Gaza_(dpa) _ A ceasefire aimed at ending inter-Palestinian fighting started to fall apart Thursday when an attack on an aid convoy in the centre of the Gaza Strip sparked new gunbattles between Hamas militants and forces loyal to President Mahmoud Abbas.
The convoy ambush left four people dead, one of them a child, medical officials said.
Two additional Palestinian from security forces loyal to Abbas were killed Thursday night by members of Hamas's auxiliary police in Beit Lahiya in the northern section of the strip. Ten people were injured.
More than 40 people have been killed in the inter-Palestinian fighting since last Thursday.
Witnesses said gunfire could be heard throughout Gaza city in the late afternoon and evening Thursday, as Hamas activists battled with militiamen from organzations linked to Abbas' Fatah party, including the presidential guard, close to Abbas's home and his office.
Fighting also broke out on the campus of the Islamic University in Gaza overnight, according to broadcast reports. The BBC reported Fatah militants had stormed the campus, which is seen as a bastion of Hamas.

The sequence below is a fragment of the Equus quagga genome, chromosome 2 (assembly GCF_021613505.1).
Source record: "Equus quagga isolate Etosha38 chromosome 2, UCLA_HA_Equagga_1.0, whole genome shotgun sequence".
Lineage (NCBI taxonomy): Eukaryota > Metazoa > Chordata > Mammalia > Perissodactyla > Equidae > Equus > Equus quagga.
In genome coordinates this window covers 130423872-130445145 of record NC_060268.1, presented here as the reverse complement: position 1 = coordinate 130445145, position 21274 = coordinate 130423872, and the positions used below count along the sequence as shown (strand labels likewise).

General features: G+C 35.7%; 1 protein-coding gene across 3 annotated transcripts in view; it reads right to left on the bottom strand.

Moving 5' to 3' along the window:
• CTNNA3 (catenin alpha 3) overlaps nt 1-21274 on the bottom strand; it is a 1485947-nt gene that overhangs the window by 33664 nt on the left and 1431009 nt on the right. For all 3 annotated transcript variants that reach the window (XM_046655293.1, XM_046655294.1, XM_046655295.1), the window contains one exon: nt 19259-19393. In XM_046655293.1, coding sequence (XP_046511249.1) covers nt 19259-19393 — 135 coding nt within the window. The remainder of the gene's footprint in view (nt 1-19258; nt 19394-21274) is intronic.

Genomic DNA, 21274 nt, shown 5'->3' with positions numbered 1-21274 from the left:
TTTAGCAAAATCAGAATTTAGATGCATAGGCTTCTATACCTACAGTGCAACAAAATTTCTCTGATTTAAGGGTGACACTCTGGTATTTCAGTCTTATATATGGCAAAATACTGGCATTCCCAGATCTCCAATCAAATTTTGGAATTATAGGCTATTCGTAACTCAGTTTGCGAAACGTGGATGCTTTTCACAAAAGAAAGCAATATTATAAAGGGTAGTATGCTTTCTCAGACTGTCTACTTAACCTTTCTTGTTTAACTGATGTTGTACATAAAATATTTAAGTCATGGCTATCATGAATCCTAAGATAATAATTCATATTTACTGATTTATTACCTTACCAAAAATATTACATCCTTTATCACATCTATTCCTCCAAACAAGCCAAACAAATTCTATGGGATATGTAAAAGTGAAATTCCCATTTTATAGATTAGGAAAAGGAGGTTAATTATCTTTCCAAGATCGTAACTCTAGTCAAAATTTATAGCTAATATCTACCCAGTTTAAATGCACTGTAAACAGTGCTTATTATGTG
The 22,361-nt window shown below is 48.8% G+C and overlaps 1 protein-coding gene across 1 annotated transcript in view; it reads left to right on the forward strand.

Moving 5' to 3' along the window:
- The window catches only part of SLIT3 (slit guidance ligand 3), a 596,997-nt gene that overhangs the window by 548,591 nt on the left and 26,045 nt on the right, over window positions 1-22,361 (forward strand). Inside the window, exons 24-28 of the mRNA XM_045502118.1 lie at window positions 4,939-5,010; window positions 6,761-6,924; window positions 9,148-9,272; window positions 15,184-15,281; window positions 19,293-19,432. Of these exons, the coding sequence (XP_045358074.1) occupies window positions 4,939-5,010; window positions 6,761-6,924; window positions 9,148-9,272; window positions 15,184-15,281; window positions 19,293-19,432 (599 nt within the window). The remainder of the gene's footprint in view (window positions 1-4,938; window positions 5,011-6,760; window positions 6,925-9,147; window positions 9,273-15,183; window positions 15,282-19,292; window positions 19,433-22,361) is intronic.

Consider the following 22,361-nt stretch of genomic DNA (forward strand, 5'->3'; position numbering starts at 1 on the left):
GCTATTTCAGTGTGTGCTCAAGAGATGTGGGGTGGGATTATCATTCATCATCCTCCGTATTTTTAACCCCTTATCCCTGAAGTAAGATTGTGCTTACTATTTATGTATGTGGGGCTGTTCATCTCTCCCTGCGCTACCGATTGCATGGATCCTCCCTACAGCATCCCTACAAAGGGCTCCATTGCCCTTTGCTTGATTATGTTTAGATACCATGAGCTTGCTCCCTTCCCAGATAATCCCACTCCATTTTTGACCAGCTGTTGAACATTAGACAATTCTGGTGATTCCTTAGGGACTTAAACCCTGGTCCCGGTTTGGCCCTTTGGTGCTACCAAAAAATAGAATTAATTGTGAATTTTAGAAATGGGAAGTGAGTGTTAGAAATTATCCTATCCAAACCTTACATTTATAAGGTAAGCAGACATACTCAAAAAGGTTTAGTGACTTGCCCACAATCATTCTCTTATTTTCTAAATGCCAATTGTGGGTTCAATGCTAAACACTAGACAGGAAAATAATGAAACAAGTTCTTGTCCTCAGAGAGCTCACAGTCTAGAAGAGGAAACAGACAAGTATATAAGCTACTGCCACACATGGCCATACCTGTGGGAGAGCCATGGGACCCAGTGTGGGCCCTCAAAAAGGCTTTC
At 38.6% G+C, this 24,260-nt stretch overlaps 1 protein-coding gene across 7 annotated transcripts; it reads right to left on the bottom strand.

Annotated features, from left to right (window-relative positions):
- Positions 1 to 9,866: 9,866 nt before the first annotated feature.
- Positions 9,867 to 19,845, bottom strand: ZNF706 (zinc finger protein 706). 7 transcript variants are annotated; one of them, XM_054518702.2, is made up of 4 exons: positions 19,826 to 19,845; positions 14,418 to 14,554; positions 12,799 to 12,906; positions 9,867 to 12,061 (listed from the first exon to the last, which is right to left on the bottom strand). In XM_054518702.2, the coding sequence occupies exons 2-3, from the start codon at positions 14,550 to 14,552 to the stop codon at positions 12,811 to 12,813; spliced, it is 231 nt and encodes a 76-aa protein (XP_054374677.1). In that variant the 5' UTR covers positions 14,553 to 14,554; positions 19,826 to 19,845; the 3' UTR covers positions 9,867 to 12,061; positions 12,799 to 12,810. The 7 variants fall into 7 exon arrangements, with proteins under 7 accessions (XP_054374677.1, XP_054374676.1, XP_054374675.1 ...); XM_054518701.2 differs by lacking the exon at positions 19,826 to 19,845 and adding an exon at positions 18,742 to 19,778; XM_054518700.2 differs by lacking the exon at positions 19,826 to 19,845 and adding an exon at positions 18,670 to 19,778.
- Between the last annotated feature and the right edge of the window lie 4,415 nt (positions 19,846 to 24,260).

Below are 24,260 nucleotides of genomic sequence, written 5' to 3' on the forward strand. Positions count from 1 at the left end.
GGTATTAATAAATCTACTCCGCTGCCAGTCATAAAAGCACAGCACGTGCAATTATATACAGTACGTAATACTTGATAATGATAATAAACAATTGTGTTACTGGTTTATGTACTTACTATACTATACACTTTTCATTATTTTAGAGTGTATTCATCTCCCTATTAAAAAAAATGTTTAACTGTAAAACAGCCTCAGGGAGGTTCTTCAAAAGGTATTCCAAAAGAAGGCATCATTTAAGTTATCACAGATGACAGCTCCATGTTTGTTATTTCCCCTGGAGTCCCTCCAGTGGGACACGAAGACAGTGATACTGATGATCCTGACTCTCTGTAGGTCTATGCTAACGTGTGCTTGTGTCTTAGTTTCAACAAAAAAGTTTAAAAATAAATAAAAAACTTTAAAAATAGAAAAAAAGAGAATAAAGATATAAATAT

The convoy ambush occurred when Hamas gunmen held up a fleet of trucks carrying tents, portable toilets and generators, and escorted by the presidential guard.
Palestinian sources said the gunmen thought the convoy was carrying weapons that would be used against Hamas in the sporadic clashes between it and Fatah.
When they realised their mistake, they destroyed the trucks and fled.
The ambush took place on the third day of a truce between the two groups that had brought a relative calm to the salient.
Tensions between the two movements, already high after Hamas replaced Fatah as the ruling party following elections one year ago, escalated in December, around the time Abbas announced he was calling new parliamentary and presidential elections.
The Hamas government slammed the call as a coup against it.
Prior to calling for new elections, Abbas had been trying to negotiate a unity Hamas-Fatah government, which he hopes will ease the economic and diplomatic boycott Western countries imposed on the Palestinian government after Hamas won power in elections in 2006 but refused to moderate its hardline stance toward Israel.
But the talks, which have been ongoing for months, have floundered, in part because of a dispute over the allocation of portfolios in the mooted new government, and in part because Hamas refuses western demands to renounce violence and change its charter to recognize Israel's right to exist.
Although Abbas, frustrated at the lack of progress, called for new elections, he has also said he hopes it will be possible to form a national unity government. dpa sar jab sg mga sc aw
- Deutsche Presse Agentur
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